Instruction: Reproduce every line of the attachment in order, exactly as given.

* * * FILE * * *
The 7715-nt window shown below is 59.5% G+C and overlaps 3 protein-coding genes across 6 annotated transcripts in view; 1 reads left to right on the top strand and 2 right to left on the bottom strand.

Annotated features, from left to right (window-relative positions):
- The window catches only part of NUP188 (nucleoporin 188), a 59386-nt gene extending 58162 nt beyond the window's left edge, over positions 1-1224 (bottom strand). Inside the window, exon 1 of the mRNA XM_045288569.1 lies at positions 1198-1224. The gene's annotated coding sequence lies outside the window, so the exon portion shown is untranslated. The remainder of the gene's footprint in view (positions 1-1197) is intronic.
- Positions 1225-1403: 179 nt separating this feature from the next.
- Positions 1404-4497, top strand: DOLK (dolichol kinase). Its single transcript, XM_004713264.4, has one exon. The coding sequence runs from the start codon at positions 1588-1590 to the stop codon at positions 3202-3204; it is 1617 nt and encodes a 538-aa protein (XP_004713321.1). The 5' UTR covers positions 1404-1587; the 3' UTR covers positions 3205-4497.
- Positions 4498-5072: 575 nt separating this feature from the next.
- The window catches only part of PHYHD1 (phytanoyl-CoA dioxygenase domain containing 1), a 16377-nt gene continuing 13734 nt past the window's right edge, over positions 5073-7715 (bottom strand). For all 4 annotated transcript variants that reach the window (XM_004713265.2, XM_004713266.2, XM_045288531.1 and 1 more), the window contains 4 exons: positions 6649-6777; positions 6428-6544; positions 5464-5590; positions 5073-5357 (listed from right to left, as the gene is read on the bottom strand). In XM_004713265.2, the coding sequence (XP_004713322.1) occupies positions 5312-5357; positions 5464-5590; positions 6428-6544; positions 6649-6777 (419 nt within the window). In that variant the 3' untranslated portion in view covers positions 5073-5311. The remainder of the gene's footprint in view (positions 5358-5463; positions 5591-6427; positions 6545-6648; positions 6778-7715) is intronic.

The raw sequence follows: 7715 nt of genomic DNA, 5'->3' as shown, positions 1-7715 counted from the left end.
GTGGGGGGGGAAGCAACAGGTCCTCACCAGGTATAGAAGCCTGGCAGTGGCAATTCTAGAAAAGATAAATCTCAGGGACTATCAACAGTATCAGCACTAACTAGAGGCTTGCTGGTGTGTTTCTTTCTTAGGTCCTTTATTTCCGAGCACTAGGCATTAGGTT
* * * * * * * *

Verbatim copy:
The 7715-nt window shown below is 59.5% G+C and overlaps 3 protein-coding genes across 6 annotated transcripts in view; 1 reads left to right on the top strand and 2 right to left on the bottom strand.

Annotated features, from left to right (window-relative positions):
- The window catches only part of NUP188 (nucleoporin 188), a 59386-nt gene extending 58162 nt beyond the window's left edge, over positions 1-1224 (bottom strand). Inside the window, exon 1 of the mRNA XM_045288569.1 lies at positions 1198-1224. The gene's annotated coding sequence lies outside the window, so the exon portion shown is untranslated. The remainder of the gene's footprint in view (positions 1-1197) is intronic.
- Positions 1225-1403: 179 nt separating this feature from the next.
- Positions 1404-4497, top strand: DOLK (dolichol kinase). Its single transcript, XM_004713264.4, has one exon. The coding sequence runs from the start codon at positions 1588-1590 to the stop codon at positions 3202-3204; it is 1617 nt and encodes a 538-aa protein (XP_004713321.1). The 5' UTR covers positions 1404-1587; the 3' UTR covers positions 3205-4497.
- Positions 4498-5072: 575 nt separating this feature from the next.
- The window catches only part of PHYHD1 (phytanoyl-CoA dioxygenase domain containing 1), a 16377-nt gene continuing 13734 nt past the window's right edge, over positions 5073-7715 (bottom strand). For all 4 annotated transcript variants that reach the window (XM_004713265.2, XM_004713266.2, XM_045288531.1 and 1 more), the window contains 4 exons: positions 6649-6777; positions 6428-6544; positions 5464-5590; positions 5073-5357 (listed from right to left, as the gene is read on the bottom strand). In XM_004713265.2, the coding sequence (XP_004713322.1) occupies positions 5312-5357; positions 5464-5590; positions 6428-6544; positions 6649-6777 (419 nt within the window). In that variant the 3' untranslated portion in view covers positions 5073-5311. The remainder of the gene's footprint in view (positions 5358-5463; positions 5591-6427; positions 6545-6648; positions 6778-7715) is intronic.

The raw sequence follows: 7715 nt of genomic DNA, 5'->3' as shown, positions 1-7715 counted from the left end.
GTGGGGGGGGAAGCAACAGGTCCTCACCAGGTATAGAAGCCTGGCAGTGGCAATTCTAGAAAAGATAAATCTCAGGGACTATCAACAGTATCAGCACTAACTAGAGGCTTGCTGGTGTGTTTCTTTCTTAGGTCCTTTATTTCCGAGCACTAGGCATTAGGTT